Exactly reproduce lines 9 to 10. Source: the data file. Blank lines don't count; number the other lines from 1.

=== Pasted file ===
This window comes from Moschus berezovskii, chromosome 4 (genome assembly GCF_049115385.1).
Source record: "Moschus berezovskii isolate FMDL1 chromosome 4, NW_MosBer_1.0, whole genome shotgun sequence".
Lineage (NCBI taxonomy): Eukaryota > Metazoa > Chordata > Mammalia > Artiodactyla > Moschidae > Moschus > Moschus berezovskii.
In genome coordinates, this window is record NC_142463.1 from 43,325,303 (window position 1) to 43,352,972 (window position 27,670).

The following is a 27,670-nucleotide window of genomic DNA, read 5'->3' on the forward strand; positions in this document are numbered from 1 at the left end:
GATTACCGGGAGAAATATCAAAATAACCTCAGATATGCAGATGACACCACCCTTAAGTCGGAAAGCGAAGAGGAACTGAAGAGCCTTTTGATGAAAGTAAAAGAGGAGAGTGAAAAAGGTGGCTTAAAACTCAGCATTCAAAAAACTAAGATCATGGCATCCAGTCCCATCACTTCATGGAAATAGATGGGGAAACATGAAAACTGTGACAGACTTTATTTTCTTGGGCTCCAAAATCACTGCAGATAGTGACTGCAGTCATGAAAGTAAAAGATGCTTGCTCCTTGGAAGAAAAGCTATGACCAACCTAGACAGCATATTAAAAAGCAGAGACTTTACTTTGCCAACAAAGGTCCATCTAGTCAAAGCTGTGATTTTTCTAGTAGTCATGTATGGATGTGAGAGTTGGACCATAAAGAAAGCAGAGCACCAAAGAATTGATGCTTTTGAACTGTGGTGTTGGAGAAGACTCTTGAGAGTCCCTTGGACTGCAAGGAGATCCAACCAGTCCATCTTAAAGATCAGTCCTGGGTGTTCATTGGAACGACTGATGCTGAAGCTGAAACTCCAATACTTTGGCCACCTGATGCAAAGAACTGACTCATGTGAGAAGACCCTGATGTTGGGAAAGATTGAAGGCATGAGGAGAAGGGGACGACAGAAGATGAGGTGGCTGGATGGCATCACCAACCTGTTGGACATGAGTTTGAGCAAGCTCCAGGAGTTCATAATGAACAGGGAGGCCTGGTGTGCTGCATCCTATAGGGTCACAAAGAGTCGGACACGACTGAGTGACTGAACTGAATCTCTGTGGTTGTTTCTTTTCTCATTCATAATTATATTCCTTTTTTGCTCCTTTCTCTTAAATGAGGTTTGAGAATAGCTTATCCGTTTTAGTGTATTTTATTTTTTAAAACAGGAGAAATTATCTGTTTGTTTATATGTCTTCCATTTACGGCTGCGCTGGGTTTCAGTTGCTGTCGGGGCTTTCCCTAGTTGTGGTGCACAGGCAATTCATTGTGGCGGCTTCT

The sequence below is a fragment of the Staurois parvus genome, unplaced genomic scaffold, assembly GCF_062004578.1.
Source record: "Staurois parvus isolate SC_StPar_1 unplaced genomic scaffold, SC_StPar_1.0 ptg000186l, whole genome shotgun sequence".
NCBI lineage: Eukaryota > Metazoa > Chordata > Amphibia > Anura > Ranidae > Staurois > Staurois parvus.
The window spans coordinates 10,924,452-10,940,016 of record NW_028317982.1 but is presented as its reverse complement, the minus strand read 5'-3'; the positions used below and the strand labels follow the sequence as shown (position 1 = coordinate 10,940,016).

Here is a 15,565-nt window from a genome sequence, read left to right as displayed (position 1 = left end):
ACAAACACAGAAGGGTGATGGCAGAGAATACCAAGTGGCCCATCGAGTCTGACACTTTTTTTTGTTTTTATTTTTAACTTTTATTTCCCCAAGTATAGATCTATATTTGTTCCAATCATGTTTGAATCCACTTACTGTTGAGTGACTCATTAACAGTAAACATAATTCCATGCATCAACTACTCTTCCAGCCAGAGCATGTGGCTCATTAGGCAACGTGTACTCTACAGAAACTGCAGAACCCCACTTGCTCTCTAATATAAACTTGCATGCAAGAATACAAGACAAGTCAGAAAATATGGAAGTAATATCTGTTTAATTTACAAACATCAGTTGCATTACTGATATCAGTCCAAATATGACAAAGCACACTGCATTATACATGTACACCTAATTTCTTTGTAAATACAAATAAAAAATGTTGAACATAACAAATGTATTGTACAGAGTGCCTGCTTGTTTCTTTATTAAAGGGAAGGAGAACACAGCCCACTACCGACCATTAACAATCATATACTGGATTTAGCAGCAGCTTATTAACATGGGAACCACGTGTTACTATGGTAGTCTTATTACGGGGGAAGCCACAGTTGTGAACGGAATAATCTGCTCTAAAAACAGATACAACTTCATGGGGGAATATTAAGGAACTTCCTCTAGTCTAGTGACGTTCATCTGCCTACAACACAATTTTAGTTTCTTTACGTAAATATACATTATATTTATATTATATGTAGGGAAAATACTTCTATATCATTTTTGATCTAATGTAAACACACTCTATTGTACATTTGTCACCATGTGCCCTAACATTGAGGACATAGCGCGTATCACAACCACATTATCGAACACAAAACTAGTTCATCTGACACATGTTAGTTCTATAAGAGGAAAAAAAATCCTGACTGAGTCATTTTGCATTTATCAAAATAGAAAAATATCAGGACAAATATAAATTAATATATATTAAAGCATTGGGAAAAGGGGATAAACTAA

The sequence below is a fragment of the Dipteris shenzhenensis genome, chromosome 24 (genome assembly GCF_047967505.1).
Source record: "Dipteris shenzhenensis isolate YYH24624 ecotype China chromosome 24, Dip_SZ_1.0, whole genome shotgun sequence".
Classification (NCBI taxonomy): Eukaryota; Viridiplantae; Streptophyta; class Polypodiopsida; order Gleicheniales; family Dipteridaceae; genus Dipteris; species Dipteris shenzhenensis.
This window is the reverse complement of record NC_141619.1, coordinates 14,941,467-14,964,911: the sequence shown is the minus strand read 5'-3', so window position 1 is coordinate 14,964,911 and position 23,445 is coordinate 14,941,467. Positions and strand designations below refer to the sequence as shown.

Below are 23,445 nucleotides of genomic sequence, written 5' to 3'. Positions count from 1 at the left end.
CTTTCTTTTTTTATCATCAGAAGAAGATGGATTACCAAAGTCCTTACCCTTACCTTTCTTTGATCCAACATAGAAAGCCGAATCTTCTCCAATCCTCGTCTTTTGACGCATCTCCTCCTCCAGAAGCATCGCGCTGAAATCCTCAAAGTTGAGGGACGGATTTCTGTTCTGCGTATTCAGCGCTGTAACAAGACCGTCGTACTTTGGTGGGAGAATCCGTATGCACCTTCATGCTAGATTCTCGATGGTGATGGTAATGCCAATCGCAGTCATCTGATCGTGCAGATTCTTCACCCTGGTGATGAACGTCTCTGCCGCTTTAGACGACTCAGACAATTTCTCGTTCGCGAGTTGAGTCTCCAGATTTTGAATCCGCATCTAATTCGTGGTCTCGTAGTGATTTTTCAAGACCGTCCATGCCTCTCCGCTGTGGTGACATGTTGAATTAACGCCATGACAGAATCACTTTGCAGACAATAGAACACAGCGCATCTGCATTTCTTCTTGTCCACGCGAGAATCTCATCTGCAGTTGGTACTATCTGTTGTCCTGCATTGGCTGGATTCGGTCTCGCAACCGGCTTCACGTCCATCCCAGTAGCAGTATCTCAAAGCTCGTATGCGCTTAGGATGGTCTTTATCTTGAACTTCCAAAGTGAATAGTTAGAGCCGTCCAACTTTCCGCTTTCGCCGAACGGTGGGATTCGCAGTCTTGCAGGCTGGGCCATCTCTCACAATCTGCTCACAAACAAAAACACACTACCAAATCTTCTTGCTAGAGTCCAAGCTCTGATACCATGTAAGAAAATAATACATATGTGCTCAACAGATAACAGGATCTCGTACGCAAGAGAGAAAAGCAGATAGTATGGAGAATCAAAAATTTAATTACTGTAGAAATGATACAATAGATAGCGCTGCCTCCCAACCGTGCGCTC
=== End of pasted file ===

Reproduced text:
NCBI lineage: Eukaryota > Metazoa > Chordata > Amphibia > Anura > Ranidae > Staurois > Staurois parvus.
The window spans coordinates 10,924,452-10,940,016 of record NW_028317982.1 but is presented as its reverse complement, the minus strand read 5'-3'; the positions used below and the strand labels follow the sequence as shown (position 1 = coordinate 10,940,016).